the problem was that the listener i was removing wasn't the same "listener" as i had originally hung off the mxml image object. when you add a "listener" like that in mxml, it isn't actually a listener, rather it's simply code that will get executed. so when i went to remove it and add a new one, what happened was that only the new listener was added, giving each mouse event two "listeners", the original one in the mxml object and the new one added via actionscript. who knew?

the proper way to handle this is to not define "listeners" on your mxml objects but rather add them during initialization. though in fact matt advised that the original js design was the more "traditional" approach, so that's the method i ended up implementing.

i guess this is another example of the kind of support adobe provides. even though matt is now further up the product food chain he still takes the time to answer technical questions. the same can be said for damon, tom and mike on the ColdFusion team (well when mike was still with adobe anwyay). while i suppose there are other communities with this level of company support, bet you can count them on one hand ;-)

hello flex builder 2, goodbye old workstation

doing mostly ColdFusion work and doing it with cfstudio 5 and occasionally eclipse and lately cfeclipse, i was perfectly happy running an "ancient" workstation. how ancient? an intel pentium III (797 mhz) on an intel motherboard that maxxed out at 512 mb RAM (which i used to think was a lot). it's hard disks got bigger, win2k gave way to xp (way later than everybody else), WIFI supplanted 10T, monitors have come & gone, i've pounded several keyboards to pieces as well as dropped a half a dozen mice off the desk to their doom but that old workstation just stayed dependable, the only thing i've ever done was replace the power supply a couple of years ago. i'd blow the dust out of it 2-3 times a year (Thailand is a fairly dusty place) and maybe defrag the system disk 4-5 times a year but that was it as far as maintenance went.

now along comes flex builder version 2.0 (i won't say anything about 1.5, there might be kids present ;-). while it starts up in an acceptable amount of time (not instantly but snappy enough to get my game face on), compiling apps, especially given the habits i've developed from ColdFusion of testing incremental changes and saving code every chance i get, is getting to be a drag. testing concepts--i'm fairly new to flex, so everything is a "new concept" to me & needs to be tested, i don't believe a word the docs says ;-)--and smaller, focused components, it's not too bad. but boy oh boy, complex stuff is taking longer & longer & l-o-n-g-e-r. i tried doing something else, reading email, blogs, listening to matt & peter's podcasts but that just made things worse, stealing RAM from eclipse. so i took to getting up from my workstation & getting a cup of coffee during compilation but with all that extra caffeine in me, i started scaring people and chasing pets in the neighborhood so i've had to find another solution ;-)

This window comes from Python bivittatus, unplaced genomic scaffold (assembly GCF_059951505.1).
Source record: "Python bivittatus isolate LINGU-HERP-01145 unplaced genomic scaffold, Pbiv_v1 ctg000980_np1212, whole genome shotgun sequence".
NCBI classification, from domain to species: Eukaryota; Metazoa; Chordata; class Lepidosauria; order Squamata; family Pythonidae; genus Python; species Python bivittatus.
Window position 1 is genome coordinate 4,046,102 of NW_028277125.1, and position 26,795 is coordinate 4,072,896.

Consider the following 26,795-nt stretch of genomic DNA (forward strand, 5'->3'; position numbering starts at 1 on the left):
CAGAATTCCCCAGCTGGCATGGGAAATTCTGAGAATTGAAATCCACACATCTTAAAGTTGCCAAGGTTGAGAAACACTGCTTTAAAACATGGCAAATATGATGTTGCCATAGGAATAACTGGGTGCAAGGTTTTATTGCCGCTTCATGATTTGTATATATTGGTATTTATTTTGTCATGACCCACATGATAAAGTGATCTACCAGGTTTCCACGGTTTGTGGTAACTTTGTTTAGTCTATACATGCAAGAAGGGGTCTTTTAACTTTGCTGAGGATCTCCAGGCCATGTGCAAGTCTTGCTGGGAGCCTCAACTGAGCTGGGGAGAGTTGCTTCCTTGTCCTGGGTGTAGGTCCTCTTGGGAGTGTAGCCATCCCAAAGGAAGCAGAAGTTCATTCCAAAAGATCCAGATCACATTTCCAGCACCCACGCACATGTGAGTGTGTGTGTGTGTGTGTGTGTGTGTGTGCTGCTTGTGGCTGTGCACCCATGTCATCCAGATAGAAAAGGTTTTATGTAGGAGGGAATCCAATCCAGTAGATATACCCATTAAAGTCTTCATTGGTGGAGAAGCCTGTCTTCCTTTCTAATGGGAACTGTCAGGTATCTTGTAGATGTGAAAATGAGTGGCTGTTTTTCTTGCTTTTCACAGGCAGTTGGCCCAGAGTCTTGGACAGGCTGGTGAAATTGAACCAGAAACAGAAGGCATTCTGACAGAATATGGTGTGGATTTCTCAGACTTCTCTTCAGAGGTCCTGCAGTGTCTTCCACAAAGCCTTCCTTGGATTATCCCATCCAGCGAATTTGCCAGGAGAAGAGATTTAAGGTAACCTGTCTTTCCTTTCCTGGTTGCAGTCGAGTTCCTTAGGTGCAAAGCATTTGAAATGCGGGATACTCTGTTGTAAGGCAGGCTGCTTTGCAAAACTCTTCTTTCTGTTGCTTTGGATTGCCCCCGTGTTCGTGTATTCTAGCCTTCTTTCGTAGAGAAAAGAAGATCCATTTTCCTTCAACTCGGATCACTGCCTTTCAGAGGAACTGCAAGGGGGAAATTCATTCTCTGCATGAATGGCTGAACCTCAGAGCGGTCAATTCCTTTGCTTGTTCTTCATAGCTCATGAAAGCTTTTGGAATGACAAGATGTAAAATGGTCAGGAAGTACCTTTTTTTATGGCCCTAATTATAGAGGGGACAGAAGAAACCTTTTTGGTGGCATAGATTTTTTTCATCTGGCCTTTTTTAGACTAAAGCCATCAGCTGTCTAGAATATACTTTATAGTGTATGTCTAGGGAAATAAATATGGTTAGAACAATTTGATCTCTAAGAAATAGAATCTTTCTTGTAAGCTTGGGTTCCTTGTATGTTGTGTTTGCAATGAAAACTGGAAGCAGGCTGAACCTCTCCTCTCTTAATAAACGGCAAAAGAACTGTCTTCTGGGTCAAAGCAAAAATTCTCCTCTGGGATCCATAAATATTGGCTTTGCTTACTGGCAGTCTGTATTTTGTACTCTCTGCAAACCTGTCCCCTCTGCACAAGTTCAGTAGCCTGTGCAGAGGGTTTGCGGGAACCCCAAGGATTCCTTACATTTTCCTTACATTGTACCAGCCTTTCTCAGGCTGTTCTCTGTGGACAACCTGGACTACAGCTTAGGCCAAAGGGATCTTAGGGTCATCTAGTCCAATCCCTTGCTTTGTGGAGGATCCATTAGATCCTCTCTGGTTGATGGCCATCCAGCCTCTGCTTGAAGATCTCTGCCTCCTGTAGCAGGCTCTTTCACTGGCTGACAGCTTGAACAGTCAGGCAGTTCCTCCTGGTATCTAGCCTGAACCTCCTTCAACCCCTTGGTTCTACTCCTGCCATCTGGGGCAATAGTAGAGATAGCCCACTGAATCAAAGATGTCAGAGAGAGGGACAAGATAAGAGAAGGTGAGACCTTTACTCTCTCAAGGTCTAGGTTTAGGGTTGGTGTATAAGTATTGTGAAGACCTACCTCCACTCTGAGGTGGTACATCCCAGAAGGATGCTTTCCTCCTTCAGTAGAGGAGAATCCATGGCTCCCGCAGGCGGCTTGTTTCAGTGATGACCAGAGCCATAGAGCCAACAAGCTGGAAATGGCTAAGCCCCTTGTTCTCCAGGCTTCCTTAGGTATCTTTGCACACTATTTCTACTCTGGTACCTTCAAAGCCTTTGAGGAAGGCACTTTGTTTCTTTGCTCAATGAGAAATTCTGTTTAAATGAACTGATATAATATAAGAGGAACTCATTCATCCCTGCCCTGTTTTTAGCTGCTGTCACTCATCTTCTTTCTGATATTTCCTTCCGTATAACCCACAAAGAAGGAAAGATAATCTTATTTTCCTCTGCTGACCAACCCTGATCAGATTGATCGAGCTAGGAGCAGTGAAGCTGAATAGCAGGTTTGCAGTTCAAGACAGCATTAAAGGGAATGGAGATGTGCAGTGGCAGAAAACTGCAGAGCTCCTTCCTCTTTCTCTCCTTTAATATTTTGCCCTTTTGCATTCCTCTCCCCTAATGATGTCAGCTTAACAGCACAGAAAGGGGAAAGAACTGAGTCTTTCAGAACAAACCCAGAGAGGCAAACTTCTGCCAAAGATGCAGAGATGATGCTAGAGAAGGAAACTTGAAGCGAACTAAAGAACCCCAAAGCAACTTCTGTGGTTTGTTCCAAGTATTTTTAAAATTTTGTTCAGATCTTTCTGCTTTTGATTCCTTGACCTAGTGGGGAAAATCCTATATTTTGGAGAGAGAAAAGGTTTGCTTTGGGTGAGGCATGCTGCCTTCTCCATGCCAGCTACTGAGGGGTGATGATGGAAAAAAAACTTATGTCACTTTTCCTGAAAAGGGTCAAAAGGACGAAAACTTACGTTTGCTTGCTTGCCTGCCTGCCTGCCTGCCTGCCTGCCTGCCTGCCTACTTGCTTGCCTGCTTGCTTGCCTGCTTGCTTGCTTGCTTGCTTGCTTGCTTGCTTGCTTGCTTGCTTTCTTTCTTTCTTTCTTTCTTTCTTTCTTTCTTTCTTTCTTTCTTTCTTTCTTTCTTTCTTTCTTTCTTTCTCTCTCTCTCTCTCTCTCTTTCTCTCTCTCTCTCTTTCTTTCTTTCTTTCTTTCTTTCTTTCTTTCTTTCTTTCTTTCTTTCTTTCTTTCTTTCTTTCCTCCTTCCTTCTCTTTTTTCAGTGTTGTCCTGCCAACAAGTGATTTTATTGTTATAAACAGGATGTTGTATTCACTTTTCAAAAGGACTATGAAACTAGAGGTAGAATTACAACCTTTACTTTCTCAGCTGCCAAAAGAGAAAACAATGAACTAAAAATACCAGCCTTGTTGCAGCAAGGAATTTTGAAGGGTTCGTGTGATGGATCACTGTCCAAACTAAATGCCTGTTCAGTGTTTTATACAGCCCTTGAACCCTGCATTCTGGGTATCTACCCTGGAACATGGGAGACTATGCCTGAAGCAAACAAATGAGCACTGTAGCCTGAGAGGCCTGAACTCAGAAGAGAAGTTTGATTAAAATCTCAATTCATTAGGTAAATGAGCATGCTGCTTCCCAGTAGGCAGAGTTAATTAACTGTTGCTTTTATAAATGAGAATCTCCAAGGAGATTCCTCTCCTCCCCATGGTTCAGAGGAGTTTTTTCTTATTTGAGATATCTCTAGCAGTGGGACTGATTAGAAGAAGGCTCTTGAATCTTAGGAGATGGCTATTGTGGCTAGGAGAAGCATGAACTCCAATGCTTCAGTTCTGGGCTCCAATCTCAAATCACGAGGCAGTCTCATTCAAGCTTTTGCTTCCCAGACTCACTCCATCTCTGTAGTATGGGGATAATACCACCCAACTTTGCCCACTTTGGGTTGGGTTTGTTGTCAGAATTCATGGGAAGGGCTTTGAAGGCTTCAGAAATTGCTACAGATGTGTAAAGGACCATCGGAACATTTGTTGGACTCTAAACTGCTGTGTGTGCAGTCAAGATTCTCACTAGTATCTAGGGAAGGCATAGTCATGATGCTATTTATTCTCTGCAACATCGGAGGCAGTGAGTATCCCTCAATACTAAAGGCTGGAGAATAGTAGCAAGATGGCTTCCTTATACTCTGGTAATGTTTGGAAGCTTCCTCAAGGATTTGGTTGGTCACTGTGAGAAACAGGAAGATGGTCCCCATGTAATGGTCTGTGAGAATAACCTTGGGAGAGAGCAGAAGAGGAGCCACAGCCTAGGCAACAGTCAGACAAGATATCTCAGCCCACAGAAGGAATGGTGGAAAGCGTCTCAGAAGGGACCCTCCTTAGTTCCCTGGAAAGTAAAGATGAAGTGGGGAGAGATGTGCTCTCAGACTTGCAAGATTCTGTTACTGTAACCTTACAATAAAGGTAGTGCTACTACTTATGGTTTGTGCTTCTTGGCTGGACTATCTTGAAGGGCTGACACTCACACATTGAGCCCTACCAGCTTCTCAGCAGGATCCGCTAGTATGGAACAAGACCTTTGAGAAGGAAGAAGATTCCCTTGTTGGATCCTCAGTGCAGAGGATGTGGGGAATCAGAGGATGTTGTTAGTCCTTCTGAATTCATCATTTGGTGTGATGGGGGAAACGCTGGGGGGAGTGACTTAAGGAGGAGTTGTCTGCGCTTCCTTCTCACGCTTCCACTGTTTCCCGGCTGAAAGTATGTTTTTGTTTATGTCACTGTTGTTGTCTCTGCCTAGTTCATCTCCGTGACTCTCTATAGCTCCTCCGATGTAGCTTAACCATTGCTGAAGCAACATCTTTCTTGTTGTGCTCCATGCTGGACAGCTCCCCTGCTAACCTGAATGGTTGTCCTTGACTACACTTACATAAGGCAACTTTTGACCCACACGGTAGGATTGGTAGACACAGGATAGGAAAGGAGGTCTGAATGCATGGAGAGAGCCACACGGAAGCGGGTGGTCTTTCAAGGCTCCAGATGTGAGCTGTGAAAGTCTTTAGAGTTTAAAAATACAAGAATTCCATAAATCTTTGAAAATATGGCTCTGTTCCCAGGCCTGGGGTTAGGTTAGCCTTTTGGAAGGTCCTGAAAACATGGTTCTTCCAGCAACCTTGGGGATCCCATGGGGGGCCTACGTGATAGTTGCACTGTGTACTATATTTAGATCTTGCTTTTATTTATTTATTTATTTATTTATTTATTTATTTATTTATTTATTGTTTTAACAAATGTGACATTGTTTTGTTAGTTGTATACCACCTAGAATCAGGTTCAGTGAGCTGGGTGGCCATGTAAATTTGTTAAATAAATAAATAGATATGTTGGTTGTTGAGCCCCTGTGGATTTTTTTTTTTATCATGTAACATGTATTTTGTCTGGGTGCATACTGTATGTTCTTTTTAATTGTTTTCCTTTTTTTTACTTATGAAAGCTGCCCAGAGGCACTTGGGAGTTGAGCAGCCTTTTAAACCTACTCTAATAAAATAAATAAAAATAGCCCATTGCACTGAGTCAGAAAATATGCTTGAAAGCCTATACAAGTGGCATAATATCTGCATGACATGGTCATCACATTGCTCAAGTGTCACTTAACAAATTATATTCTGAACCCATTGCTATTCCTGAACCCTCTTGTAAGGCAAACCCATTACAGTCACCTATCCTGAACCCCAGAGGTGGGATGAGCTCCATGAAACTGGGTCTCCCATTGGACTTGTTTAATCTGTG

since i've more or less lived in a cave when it came to new hardware developments, i'm not sure which way i should jump (except no macs, too old to learn that much), though i do know i want one of those fancy-pants LCD screens. then there's the psychological berlin wall i'll have to hop over when it comes to years of the apps i've accumulated on this box. i hate the thought of wasting a day or more getting the old stuff installed on the new box as well as rummaging around in file cabinets looking for install CDs and serial numbers, etc. in the end though, i guess it's time to put old yeller to sleep.

so anybody care to hand out some advice on hardware specs for a flex capable workstation?

btw i really like flex. i'm in the middle of porting over an old js GUI library (i guess it might be called AJAX these days) and a couple of days ago i threw out gobs of skanky old code that handled browser brand and version quirks. i suppose the more modern AJAX libs handle this stuff transparently but back then it was all on the developer and i for one, am really glad that this probably won't be something i'll have to think about again. and compared to js, flash/flex just seems simpler and more natural to me (at least since i haven't read much about stage, movieclip or timeline lately).